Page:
• It may be useful to get a product that is standardized to contain a specific amount of an active phytochemical.
  • Quality seals such as USP (U.S. Pharmacopeia) or NF (National Formulary) given by independent organizations are useful, though not absolutely necessary indicators of quality.  No quality seals have yet been developed for products that contain multiple herbs or other ingredients, so you should not expect to see seals on these products.
  • Look for the name and contact information of the manufacturer.  The company may have information on quality control procedures available by phone or on their website.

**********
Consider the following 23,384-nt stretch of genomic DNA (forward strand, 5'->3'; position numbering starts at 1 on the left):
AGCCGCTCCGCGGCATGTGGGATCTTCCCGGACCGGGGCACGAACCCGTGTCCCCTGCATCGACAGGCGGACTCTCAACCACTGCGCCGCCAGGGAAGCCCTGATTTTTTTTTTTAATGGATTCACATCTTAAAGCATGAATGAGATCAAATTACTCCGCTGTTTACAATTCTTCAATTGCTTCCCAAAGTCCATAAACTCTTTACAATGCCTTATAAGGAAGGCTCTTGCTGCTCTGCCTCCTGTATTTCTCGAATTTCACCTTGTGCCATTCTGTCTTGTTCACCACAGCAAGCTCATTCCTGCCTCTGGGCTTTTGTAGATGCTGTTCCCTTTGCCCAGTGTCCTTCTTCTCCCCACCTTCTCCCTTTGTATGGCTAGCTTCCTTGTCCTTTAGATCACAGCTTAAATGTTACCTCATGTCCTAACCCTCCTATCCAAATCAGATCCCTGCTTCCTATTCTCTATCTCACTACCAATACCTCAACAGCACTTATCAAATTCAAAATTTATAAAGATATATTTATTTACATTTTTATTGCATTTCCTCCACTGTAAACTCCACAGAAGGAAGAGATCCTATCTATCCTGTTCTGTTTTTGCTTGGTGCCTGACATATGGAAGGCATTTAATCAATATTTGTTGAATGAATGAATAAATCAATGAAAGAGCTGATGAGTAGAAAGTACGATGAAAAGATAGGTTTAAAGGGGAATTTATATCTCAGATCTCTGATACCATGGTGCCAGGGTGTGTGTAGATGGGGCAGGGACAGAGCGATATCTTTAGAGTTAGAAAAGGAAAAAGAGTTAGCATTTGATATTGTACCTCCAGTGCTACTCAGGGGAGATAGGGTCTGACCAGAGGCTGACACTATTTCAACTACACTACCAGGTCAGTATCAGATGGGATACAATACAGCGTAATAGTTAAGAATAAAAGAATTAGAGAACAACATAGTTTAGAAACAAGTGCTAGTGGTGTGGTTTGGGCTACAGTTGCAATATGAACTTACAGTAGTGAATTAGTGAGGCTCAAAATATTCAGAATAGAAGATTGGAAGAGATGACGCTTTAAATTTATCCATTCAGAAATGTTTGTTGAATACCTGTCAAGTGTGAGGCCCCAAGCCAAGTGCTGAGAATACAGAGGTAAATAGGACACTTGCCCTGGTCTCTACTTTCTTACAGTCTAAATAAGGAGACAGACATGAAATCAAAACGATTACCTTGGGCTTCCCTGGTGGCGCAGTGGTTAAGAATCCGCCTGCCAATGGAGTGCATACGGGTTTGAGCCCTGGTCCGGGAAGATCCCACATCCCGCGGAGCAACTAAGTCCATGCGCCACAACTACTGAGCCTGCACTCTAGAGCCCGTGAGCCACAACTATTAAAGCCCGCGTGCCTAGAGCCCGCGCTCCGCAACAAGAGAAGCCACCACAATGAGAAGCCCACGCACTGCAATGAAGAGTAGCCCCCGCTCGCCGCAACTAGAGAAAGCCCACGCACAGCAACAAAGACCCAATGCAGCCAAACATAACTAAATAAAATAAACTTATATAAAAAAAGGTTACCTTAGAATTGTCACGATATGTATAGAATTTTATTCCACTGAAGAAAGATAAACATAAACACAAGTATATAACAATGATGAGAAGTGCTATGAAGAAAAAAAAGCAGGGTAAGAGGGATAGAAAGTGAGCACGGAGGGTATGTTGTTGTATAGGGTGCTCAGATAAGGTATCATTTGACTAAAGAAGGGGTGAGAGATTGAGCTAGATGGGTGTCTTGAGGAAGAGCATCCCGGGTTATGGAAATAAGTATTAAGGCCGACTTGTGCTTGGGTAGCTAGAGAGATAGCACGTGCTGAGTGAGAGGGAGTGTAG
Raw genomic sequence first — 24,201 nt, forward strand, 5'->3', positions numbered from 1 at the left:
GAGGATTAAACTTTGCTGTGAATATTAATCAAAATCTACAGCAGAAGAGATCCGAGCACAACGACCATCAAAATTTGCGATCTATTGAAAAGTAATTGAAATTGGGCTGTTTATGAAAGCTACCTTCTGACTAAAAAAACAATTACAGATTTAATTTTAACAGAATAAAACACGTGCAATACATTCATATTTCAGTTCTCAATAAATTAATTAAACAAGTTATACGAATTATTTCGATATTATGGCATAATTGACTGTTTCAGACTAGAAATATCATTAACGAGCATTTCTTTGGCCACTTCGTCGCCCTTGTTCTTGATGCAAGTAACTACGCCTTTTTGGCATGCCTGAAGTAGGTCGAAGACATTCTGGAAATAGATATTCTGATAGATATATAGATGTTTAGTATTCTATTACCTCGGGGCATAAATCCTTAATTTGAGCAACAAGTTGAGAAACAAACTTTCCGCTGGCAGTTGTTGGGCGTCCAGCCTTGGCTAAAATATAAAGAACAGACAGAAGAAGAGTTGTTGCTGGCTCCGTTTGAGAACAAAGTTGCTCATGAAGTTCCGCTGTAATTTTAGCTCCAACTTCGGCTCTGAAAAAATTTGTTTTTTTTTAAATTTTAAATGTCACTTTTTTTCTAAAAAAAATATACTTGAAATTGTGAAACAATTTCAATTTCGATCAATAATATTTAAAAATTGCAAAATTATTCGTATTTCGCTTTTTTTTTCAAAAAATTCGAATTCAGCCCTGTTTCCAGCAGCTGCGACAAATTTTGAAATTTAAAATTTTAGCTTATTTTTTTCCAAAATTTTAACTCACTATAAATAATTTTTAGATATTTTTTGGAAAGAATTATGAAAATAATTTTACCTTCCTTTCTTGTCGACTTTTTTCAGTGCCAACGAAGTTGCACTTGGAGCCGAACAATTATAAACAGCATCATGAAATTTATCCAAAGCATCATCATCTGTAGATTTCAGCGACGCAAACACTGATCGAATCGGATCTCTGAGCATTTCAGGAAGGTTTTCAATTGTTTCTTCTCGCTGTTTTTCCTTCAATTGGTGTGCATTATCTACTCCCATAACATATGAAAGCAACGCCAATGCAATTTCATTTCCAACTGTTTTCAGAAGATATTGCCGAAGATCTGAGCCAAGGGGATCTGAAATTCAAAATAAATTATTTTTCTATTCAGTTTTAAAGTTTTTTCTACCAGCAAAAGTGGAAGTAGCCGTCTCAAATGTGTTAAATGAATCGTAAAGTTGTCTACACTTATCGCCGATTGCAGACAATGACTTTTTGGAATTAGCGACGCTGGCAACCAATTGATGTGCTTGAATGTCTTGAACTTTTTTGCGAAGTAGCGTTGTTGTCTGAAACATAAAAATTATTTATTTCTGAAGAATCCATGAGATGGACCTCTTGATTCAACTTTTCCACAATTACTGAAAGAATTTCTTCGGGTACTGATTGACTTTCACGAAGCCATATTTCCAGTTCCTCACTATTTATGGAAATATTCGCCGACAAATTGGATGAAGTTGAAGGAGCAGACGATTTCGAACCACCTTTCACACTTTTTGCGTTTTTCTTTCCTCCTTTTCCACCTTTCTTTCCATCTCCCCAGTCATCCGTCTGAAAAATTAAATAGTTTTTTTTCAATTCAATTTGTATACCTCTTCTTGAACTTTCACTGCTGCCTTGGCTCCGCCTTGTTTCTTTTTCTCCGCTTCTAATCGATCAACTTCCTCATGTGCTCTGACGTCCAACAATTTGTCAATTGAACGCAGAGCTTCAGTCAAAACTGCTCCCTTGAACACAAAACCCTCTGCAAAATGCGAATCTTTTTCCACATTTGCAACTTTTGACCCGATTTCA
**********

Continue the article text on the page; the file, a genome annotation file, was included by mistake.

• Avoid supplements promoted as “miracle cures,” or ones that use testimonials rather than science to support their use.
  • Organically grown ingredients and wild herbs that give some indication (on the packaging or the website) of sustainable harvest practices are best for the environment – and for you!  You may also want to look for special information such as Kosher processing, or vegetarian/vegan capsules.
  • Avoid getting the cheapest supplement you can find.  Supplements that are priced much lower than similar products may be of lower quality or have much lower levels of active ingredients.

B. Stability

  • Look for a lot number or batch number on the packaging.  This enables the manufacturer to trace products back to their origin.  It doesn’t guarantee the product’s quality, but does suggest a responsible manufacturer.